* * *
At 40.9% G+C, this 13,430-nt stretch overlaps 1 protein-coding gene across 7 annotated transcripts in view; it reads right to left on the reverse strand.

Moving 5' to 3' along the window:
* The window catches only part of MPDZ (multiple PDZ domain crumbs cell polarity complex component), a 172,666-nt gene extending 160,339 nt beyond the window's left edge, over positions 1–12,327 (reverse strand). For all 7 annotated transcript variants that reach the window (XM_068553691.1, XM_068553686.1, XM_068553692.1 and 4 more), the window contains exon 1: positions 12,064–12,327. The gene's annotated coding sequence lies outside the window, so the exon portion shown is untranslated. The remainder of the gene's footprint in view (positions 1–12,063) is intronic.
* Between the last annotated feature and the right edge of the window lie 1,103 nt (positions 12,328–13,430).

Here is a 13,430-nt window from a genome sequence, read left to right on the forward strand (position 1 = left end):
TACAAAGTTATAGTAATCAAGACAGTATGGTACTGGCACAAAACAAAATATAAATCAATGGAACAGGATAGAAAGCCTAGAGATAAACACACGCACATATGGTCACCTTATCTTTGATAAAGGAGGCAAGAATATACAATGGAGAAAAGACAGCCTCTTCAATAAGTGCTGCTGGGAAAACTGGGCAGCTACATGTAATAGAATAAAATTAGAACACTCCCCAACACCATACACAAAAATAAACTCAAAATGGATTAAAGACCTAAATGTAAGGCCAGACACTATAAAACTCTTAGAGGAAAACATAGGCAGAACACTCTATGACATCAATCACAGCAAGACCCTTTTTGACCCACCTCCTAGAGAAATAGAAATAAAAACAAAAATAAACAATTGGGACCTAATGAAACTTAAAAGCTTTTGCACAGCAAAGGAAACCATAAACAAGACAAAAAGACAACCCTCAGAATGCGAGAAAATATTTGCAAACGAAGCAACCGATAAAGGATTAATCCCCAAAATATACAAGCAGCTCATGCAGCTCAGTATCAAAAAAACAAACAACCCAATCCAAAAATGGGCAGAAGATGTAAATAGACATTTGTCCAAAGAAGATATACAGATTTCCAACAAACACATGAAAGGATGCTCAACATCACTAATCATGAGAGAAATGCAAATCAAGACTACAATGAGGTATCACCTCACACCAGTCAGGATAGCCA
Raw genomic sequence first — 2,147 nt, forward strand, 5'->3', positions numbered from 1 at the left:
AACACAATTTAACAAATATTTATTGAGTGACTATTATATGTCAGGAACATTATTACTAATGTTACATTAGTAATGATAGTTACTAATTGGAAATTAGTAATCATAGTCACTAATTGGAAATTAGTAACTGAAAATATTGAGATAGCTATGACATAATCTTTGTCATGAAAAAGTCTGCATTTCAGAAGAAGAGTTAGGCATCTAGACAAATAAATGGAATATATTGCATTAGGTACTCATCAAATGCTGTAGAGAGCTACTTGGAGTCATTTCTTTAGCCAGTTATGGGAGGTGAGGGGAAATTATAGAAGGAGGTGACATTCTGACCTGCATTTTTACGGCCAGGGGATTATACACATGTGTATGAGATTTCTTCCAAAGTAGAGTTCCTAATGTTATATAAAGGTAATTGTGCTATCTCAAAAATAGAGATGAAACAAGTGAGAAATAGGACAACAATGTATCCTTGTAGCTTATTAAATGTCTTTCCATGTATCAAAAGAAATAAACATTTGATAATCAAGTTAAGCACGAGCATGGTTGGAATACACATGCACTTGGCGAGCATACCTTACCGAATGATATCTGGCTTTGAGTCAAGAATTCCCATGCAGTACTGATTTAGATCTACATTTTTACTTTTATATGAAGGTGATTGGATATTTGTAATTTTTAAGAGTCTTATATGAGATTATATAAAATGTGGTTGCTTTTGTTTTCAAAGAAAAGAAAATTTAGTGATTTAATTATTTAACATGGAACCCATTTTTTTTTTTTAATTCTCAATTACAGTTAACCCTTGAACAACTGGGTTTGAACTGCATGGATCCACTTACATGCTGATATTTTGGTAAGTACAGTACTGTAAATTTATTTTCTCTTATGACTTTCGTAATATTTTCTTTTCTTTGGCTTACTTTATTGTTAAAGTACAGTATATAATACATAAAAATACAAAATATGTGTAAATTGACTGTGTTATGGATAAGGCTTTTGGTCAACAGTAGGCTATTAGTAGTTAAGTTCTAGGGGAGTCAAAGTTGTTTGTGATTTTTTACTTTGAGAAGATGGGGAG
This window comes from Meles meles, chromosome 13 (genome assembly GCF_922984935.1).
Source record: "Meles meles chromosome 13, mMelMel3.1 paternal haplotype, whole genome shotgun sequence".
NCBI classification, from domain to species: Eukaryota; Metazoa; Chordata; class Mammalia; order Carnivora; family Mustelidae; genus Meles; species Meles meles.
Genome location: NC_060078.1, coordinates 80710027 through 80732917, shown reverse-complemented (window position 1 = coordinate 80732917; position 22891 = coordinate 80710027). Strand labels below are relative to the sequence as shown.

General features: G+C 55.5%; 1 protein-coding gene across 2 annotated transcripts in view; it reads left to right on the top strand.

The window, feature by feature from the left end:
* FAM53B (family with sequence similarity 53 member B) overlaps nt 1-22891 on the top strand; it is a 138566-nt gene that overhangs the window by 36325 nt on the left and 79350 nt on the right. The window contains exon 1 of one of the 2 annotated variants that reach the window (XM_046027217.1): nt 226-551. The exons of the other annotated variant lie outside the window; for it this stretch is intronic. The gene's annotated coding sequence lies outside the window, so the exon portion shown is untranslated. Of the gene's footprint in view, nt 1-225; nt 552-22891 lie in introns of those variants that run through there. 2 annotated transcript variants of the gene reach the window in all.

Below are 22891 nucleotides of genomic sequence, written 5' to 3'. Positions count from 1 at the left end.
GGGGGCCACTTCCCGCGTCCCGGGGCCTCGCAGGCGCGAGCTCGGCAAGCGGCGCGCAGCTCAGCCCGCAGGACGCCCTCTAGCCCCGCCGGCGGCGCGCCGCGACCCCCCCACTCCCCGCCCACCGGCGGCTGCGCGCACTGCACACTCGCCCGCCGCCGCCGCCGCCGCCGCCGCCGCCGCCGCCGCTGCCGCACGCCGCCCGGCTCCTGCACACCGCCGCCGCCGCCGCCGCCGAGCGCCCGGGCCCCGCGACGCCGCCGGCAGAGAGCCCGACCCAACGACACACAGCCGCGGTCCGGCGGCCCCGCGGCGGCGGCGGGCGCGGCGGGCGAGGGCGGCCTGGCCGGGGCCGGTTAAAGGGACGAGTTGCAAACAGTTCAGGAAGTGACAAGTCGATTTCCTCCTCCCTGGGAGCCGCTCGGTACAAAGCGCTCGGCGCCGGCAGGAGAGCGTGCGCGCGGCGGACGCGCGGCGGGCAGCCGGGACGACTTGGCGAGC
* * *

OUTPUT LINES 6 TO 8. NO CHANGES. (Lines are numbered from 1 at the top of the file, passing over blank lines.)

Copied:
TACAAAGTTATAGTAATCAAGACAGTATGGTACTGGCACAAAACAAAATATAAATCAATGGAACAGGATAGAAAGCCTAGAGATAAACACACGCACATATGGTCACCTTATCTTTGATAAAGGAGGCAAGAATATACAATGGAGAAAAGACAGCCTCTTCAATAAGTGCTGCTGGGAAAACTGGGCAGCTACATGTAATAGAATAAAATTAGAACACTCCCCAACACCATACACAAAAATAAACTCAAAATGGATTAAAGACCTAAATGTAAGGCCAGACACTATAAAACTCTTAGAGGAAAACATAGGCAGAACACTCTATGACATCAATCACAGCAAGACCCTTTTTGACCCACCTCCTAGAGAAATAGAAATAAAAACAAAAATAAACAATTGGGACCTAATGAAACTTAAAAGCTTTTGCACAGCAAAGGAAACCATAAACAAGACAAAAAGACAACCCTCAGAATGCGAGAAAATATTTGCAAACGAAGCAACCGATAAAGGATTAATCCCCAAAATATACAAGCAGCTCATGCAGCTCAGTATCAAAAAAACAAACAACCCAATCCAAAAATGGGCAGAAGATGTAAATAGACATTTGTCCAAAGAAGATATACAGATTTCCAACAAACACATGAAAGGATGCTCAACATCACTAATCATGAGAGAAATGCAAATCAAGACTACAATGAGGTATCACCTCACACCAGTCAGGATAGCCA
Raw genomic sequence first — 2,147 nt, forward strand, 5'->3', positions numbered from 1 at the left:
AACACAATTTAACAAATATTTATTGAGTGACTATTATATGTCAGGAACATTATTACTAATGTTACATTAGTAATGATAGTTACTAATTGGAAATTAGTAATCATAGTCACTAATTGGAAATTAGTAACTGAAAATATTGAGATAGCTATGACATAATCTTTGTCATGAAAAAGTCTGCATTTCAGAAGAAGAGTTAGGCATCTAGACAAATAAATGGAATATATTGCATTAGGTACTCATCAAATGCTGTAGAGAGCTACTTGGAGTCATTTCTTTAGCCAGTTATGGGAGGTGAGGGGAAATTATAGAAGGAGGTGACATTCTGACCTGCATTTTTACGGCCAGGGGATTATACACATGTGTATGAGATTTCTTCCAAAGTAGAGTTCCTAATGTTATATAAAGGTAATTGTGCTATCTCAAAAATAGAGATGAAACAAGTGAGAAATAGGACAACAATGTATCCTTGTAGCTTATTAAATGTCTTTCCATGTATCAAAAGAAATAAACATTTGATAATCAAGTTAAGCACGAGCATGGTTGGAATACACATGCACTTGGCGAGCATACCTTACCGAATGATATCTGGCTTTGAGTCAAGAATTCCCATGCAGTACTGATTTAGATCTACATTTTTACTTTTATATGAAGGTGATTGGATATTTGTAATTTTTAAGAGTCTTATATGAGATTATATAAAATGTGGTTGCTTTTGTTTTCAAAGAAAAGAAAATTTAGTGATTTAATTATTTAACATGGAACCCATTTTTTTTTTTTAATTCTCAATTACAGTTAACCCTTGAACAACTGGGTTTGAACTGCATGGATCCACTTACATGCTGATATTTTGGTAAGTACAGTACTGTAAATTTATTTTCTCTTATGACTTTCGTAATATTTTCTTTTCTTTGGCTTACTTTATTGTTAAAGTACAGTATATAATACATAAAAATACAAAATATGTGTAAATTGACTGTGTTATGGATAAGGCTTTTGGTCAACAGTAGGCTATTAGTAGTTAAGTTCTAGGGGAGTCAAAGTTGTTTGTGATTTTTTACTTTGAGAAGATGGGGAG